1. Obey the law.
  2. Don’t resist arrest
  3. Never – NEVER! – try to take a cop’s gun away from him

If suspects did those things, I said, the number of unarmed black men would go down to near zero. I noted that I said “near zero” because there are some bad cops out there, and I made clear they should not be allowed to wear a badge or carry a gun.

I sensed more than a whiff of unease in the room. Good.

Inside the bubble they inhabit, nobody talks the way I did, even though I didn’t say anything even vaguely controversial. Inside the bubble, they can go for a day, a week, a month, a year, practically an entire lifetime and not run into somebody with a right-of-center point of view. The comfort of the bubble enables them to glide through life believing that it’s not so much that they’re liberal, but more that they’re … reasonable.

Then I dropped a statistic on them. Black police officers account for a little more than 10 percent of all fatal police shootings (according to the most current government statistics). But of those they kill, 78 percent were black.

That leads us to one of two conclusions I told the lefties: Either black cops are just as racist as they believe white cops are … or … a lot of black criminal suspects do things that bring about their own demise.

Next question, please, said the moderator.

Afterward, in informal gatherings, one of the libs told me that crime stems from poverty. I responded that 72 percent of black babies are born out of wedlock and that often leads to poverty, which too often leads to crime. Cut down on that kind of behavior, I said, and a lot of the crime problem – and confrontation with cops — goes away.

I must have said something about how liberals would never tell 15-year old black girls to stop having babies because one of the libs told me that it’s not up to white people to tell black people how to raise their families.

Oy!  It’s true:  There are no limits to white liberal guilt.

It’s comfortable living in a bubble. You never have to defend your positions. All your friends think the way you do. But it’s not healthy to be so cut off from what really amounts to mainstream American thought. And most of all, living in the white liberal bubble doesn’t do young black men, who this group supposedly cared so much about, one bit of good.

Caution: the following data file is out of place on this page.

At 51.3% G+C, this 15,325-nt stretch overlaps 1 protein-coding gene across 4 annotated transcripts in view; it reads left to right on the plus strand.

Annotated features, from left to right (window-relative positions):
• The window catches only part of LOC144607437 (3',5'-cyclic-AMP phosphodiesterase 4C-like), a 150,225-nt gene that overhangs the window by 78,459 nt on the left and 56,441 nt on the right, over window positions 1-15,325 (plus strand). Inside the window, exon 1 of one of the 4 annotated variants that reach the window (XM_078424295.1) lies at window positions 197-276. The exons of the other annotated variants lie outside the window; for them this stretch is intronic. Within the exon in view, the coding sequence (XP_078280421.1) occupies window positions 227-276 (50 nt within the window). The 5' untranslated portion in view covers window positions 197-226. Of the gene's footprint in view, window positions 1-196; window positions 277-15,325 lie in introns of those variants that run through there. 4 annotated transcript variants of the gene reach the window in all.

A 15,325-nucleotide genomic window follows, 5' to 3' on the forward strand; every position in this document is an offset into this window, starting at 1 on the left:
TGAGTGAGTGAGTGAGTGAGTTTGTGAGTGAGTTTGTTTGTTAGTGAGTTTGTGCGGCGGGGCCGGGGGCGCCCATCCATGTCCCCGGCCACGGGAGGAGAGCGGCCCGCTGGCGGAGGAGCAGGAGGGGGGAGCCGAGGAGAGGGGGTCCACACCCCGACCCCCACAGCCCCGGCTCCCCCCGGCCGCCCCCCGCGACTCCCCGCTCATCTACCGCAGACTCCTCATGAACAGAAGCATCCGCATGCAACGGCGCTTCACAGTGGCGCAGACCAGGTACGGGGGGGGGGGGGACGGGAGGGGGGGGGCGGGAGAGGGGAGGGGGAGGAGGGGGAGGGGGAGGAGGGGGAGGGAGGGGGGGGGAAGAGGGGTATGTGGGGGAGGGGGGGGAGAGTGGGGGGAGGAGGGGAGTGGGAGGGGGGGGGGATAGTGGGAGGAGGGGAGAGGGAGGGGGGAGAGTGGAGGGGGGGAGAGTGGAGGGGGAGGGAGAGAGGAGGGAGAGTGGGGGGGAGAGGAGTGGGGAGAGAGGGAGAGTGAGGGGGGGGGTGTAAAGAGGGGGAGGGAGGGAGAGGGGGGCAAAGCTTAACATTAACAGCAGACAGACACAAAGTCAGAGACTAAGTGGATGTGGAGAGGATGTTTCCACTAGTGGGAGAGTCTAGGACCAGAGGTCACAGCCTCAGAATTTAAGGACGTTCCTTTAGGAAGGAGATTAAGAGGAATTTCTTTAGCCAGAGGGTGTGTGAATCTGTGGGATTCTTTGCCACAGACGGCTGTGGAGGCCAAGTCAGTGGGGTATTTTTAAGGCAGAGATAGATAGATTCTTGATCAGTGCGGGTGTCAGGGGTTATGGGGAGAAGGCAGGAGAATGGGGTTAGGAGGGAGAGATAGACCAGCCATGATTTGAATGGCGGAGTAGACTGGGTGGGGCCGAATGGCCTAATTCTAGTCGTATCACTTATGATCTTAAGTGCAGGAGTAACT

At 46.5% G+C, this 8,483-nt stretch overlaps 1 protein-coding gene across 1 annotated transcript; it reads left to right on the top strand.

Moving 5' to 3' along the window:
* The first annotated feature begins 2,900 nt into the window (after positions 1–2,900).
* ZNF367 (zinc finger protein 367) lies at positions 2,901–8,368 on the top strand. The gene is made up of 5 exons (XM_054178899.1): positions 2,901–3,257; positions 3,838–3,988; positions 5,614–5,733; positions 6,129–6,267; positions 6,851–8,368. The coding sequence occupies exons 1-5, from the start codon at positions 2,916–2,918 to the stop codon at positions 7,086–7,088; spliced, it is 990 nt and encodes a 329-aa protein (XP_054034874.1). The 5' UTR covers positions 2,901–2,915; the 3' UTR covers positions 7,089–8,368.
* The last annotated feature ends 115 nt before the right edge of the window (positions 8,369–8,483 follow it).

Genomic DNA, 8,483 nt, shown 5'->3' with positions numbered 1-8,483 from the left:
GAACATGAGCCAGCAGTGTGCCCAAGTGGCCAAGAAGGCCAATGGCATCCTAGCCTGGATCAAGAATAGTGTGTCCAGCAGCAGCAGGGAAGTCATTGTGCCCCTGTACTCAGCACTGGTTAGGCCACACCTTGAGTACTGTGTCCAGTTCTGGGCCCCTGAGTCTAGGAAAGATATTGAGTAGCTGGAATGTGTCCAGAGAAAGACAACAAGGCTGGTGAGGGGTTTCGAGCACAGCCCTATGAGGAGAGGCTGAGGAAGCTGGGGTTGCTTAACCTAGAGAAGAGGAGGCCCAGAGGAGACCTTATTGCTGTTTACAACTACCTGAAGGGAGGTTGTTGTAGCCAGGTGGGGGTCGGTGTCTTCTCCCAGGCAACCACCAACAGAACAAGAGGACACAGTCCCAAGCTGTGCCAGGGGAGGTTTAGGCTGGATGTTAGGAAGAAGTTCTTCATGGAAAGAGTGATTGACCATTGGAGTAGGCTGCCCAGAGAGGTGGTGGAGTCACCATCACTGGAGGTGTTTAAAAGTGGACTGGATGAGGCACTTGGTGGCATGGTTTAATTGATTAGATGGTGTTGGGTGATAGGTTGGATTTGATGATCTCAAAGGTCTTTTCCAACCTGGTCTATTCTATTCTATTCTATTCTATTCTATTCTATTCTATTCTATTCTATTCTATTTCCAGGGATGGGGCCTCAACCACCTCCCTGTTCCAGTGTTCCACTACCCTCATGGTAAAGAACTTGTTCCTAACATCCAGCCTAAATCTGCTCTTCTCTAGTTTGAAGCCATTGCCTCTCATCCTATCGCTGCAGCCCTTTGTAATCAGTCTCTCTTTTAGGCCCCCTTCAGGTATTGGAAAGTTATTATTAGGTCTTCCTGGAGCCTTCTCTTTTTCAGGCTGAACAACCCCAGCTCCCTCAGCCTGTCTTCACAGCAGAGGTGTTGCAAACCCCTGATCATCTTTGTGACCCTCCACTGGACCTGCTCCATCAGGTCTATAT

Here’s what I didn’t tell the group, though I was tempted. They are the new face of racism in America. They are the kinder, gentler, liberal kind. They are enablers who make it easy for too many black people to see themselves as victims. They are the ones who would never tell black people that the best way to avoid confrontations with cops – yes, some of whom are racists – is to not get into trouble in the first place.

A few days later, with their liberal rubbish still clogging my thoughts, I remembered that old observation by Winston Churchill. “Show me a young Conservative and I’ll show you someone with no heart. Show me an old Liberal and I’ll show you someone with no brains.”


How Would Liberals Treat a Black Conservative in the White House?

White GuiltI know it’s been several weeks since Oprah Winfrey told a BBC interviewer in London that President Obama has been a victim of racism.  And yes, I know that by now it’s old news.  So in the spirit of the holiday season I’ll not only be brief, but polite, civil and kind too.

Ms Winfrey was asked if President Obama would be treated differently if he were not African American. This is what she said: “There is a level of disrespect for the office that occurs. And that occurs in some cases and maybe even in many cases because he’s African American. There’s no question about that, and it’s the kind of thing that nobody ever says but everybody is thinking it.”